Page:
We identified and reviewed data of all patients with a diagnosis of PCL followed at the Myeloma Clinic of the Penn State Cancer Hershey Cancer Institute between January 2006 and December 2011. We compared their clinical and laboratory features with those of 313 consecutive MM patients seen in the same period. Response criteria were defined as previously published.14 High-risk cytogenetics were defined as the presence of a complex kariotype or monosomy 13 at metaphase cytogenetics, or the presence of 17p- or translocation t(4;14) at fluorescence in situ hybridization. Statistical analysis was conducted using Minitab 16 Statistical Software 2010 (Minitab, Inc., State College, PA). Event-free survival and overall survival (OS) were calculated from the time of PCL diagnosis, unless otherwise specified. The method of Kaplan and Meier was used to compute the survival curves and to estimate median survival. The differences in survival curves were tested with the log-rank method. P<0.05 was considered statistically significant.


We identified 17 patients with PCL, of whom 12 had sPCL and 5 sPCL. Patient characteristics at baseline are shown in Table 1. The median time between the initial diagnosis of MM and the development of sPCL was 28 months (range, 24–34 months). Median WBC count in the peripheral blood was 12×103/ L (range, 7–48), with a median % of plasma cells 31 (range, 14–89). When defining hypercalcemia as serum calcium level ≥12.0 mg/dL, ane mia as hemoglobin ≤10.0 g/dL, and renal insufficiency as serum creatinine ≥ 2.0 mg/dL, following the thresholds indicated by the Durie-Salmon classification,15 we did not find statistically significant differences in rates of hypercalcemia, anemia, and renal insufficiency between PCL and MM. The paraprotein secreted by the PCL plasma cells was IgG (8 pts), IgG (3 pts), , IgA (1 pt), IgE (1 pt), light chain (2 pts), and light chain (2 pts). High-risk cytogenetics were present in 9 of 16 (56%) evaluable cases (Table 1), and cyclin D1 amplification, assessed by immunohistochemistry staining, was positive in 6 of 9 (67%) evaluable cases.

Table 1

Patient characteristics of plasma cell leukemia and comparison with multiple myeloma.

PCL n=17 MM n=313 P
Age, median (range), years 60 (2192) 63 (3692) 0.39
Gender (male/female), no. of pts 10/7 175/138 0.81
EMD, no. of patients 2 (12%) 28 (8%) 0.65
CRAB symptoms
Hypercalcemia (Ca 12 mg/dL), no. of pts 3/17 (18%) 35/279 (13%) 0.47
Renal insufficiency (Cr 2.0 mg/dL), no. of pts 4/17 (24%) 57/270 (21%) 0.76
Anemia (Hb <10 g/dL), no. of pts 9/17 (53%) 102/287 (36%) 0.15
Osteolytic lesions at x-rays, no. of pts 8/17 (47%) 218/302 (72%) 0.05*
2-microglobulin, median (range), mg/L 16.4 (0.156) 5.7 (2.576) <0.01*
Elevated serum LDH, no. of pts 6/13 (46%) 37/256 (14%) <0.01*
Paraprotein, no. of patients
IgG, IgA 12 (71%) 239 (76%) 0.57
IgD, IgE, light chain, nonsecretory 5 (29%) 74 (24%)
Percent plasma cells in BM aspirate, mean (SD) 44 (29) 65 (28) <0.01*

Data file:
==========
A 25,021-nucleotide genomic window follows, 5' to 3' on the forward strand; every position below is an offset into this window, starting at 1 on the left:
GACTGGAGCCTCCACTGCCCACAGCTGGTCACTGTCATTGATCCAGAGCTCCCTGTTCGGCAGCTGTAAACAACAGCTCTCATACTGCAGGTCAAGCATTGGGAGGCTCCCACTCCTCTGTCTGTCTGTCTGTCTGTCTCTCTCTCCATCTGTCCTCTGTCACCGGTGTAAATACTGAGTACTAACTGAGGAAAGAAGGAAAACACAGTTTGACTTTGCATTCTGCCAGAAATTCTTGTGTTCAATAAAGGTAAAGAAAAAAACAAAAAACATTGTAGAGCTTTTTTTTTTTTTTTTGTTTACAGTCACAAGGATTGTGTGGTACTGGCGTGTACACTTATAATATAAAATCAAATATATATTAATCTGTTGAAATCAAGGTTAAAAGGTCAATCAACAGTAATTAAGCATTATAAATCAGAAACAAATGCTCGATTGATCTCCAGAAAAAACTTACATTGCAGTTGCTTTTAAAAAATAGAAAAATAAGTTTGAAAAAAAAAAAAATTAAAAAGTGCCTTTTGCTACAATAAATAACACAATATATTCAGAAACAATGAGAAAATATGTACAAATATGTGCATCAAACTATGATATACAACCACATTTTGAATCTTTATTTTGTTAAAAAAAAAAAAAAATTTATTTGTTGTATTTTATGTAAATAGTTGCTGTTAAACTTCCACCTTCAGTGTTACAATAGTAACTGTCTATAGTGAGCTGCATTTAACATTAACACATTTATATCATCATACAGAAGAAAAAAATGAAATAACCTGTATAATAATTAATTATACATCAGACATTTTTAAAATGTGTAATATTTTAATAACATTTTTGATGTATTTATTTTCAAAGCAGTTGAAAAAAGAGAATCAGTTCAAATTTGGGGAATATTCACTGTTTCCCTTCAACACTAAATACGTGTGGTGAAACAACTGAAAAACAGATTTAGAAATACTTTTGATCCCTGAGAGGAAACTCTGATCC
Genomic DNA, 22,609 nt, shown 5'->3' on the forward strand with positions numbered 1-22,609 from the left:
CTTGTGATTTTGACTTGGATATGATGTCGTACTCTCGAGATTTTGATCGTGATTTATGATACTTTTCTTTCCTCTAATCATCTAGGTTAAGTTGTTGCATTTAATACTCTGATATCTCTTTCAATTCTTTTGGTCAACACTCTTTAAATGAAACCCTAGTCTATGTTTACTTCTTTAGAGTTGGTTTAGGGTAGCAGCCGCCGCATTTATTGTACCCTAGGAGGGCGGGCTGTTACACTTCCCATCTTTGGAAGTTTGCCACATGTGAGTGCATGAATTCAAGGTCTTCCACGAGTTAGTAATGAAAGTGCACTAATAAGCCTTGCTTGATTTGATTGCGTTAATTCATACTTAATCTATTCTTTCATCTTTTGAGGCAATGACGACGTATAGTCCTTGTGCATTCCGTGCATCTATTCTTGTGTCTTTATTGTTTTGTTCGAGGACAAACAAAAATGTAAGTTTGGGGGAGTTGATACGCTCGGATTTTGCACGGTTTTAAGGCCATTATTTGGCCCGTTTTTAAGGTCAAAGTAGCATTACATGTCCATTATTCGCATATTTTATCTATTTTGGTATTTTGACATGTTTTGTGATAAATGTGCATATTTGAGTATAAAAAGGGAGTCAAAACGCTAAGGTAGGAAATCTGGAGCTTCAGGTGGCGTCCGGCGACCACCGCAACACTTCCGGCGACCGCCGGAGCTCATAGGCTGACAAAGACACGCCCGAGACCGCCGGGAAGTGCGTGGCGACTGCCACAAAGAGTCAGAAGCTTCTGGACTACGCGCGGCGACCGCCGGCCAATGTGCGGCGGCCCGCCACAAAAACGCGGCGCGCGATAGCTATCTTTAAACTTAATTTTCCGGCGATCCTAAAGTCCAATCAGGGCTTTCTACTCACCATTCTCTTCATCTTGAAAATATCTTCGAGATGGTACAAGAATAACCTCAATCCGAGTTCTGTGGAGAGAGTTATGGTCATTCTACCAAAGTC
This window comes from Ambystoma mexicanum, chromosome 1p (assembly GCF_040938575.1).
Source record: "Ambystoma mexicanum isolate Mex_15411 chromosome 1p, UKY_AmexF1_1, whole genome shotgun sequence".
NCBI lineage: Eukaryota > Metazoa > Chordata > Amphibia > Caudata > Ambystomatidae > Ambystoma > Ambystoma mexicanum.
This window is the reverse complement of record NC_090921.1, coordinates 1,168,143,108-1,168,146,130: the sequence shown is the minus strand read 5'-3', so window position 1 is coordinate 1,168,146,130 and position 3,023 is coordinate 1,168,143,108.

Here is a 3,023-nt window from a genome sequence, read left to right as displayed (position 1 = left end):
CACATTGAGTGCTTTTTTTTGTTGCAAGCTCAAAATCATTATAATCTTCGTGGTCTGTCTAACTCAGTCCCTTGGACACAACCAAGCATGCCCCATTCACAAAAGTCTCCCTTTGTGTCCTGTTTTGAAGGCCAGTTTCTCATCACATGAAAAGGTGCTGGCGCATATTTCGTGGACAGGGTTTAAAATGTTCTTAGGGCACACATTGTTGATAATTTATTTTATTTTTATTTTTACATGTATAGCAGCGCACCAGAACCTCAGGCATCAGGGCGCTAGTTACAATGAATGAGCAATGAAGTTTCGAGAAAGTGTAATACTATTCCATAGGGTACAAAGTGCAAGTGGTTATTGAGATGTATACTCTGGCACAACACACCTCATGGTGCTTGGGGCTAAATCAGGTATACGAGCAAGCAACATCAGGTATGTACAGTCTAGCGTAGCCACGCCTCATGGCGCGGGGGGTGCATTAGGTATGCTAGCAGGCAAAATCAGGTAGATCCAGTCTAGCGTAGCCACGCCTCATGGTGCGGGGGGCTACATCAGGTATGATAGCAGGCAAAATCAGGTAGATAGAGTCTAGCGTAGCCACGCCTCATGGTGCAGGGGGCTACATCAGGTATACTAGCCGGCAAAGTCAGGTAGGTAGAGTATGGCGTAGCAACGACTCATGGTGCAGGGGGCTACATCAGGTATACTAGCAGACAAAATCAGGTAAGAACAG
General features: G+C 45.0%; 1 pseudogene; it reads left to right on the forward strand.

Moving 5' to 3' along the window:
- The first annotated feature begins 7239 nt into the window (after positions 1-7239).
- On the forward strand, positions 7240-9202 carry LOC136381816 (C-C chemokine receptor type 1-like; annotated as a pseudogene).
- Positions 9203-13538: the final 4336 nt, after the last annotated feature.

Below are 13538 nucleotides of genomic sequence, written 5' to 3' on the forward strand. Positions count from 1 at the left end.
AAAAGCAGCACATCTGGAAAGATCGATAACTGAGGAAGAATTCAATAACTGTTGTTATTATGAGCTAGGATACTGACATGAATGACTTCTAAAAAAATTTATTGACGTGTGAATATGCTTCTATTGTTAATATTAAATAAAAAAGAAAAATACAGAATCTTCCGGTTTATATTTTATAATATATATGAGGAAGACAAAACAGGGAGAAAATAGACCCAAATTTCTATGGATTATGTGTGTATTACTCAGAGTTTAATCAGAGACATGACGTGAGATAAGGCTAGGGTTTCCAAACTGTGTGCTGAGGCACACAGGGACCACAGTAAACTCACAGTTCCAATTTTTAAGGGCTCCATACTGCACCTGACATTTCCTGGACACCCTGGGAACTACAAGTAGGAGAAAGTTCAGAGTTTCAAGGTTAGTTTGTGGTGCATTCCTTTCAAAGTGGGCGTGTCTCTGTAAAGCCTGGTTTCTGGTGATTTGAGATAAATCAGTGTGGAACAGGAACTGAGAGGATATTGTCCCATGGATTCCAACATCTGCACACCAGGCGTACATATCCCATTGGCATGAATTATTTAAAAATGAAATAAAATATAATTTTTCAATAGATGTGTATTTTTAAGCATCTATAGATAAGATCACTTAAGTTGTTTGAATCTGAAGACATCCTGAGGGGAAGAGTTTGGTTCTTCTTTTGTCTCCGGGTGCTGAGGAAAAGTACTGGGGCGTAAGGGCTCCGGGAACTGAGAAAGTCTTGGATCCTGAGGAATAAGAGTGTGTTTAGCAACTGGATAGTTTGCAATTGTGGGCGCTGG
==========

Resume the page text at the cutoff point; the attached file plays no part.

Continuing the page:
High-risk cytogenetics, no. of pts: 9/16 (56%) 47/235 (20%) <0.01*
Complex kariotype or -13 at metaphase cytogenetics 7/16 (44%) 28/235 (12%)
17p- at FISH 2/16 (12%) 19/205 (9%)
t(4;14) at FISH 0/16 (0%) 10/205 (5%)
ISS stage III, no. of pts 14/17 (82%) 83/260 (32%) <0.01*

{ label (or @symbol) needed for fn } Ca, calcium; Cr, creatinine; dx = diagnosis; EMD, extramedullary disease; FISH, fluorescence in situ hybridization; ISS, International Staging System; LDH, lactate dehydrogenase; MM, multiple myeloma; n/a, not available; PCs, plasma cells; PCL, plasma cell leukemia; pPCL, primary PCL; pts, patients; SCT, stem cell transplantation; SD, standard deviation; sPCL, secondary PCL; WBC, white blood cell.

* P<0.01

Treatment included thalidomide-based regimen (9 pts, 53%), lenalidomide-based regimen (9 pts, 53%), bortezomib-based regimen (15 pts, 88%), single autologous stem cell transplantation (SCT) (4 pts, 24%), tandem autologous SCT (4 pts, 24%), and allogeneic SCT (2 pts, 12%). Response rate (RR) to first-line therapy, defined as PR or better, was seen in 14 patients (82%), and nCR/CR was obtained in 4 patients (24%). Median progression-free survival after the initial induction therapy was 10 months (range, 2–63), and 1.2 months (range, 0.5–8.8) in pPCL and sPCL, respectively (P=0.0011). The median OS for all patients was 18 months (95% C.I., 11–21 months), and 21 and 4 months in pPCL and sPCL, respectively (p=0.0154). Median OS in patients with sPCL, when calculated from the initial diagnosis of MM, was 31 months (95% confidence interval, 28–46). Median OS in the whole group of PCL was not only inferior to that observed in 313 consecutive MM patients treated in the same period (91 months, P<0.01), but also inferior to the median OS in a subgroup of 47 consecutive MM patients with high-risk cytogenetics (44 months, P<0.01) (Figure 1A). OS was similar between pPCL and high-risk MM (Figure 1B). After a median follow-up of 25 months, 11 patients with PCL (65%) were dead, and the cause of death was progressive disease in 10 pts, and transplant-related mortality in 1 pt.

Figure 1

A) Overall survival of plasma cell leukemia (PCL) (n=17, blue line), as compared with high-risk multiple myeloma (MM) (n=47, green line), and standard-risk MM (n=188, brown line) (P<0.001). B) Overall survival of primary PCL (n=12, blue line), as compared with high-risk MM (n=47, red line).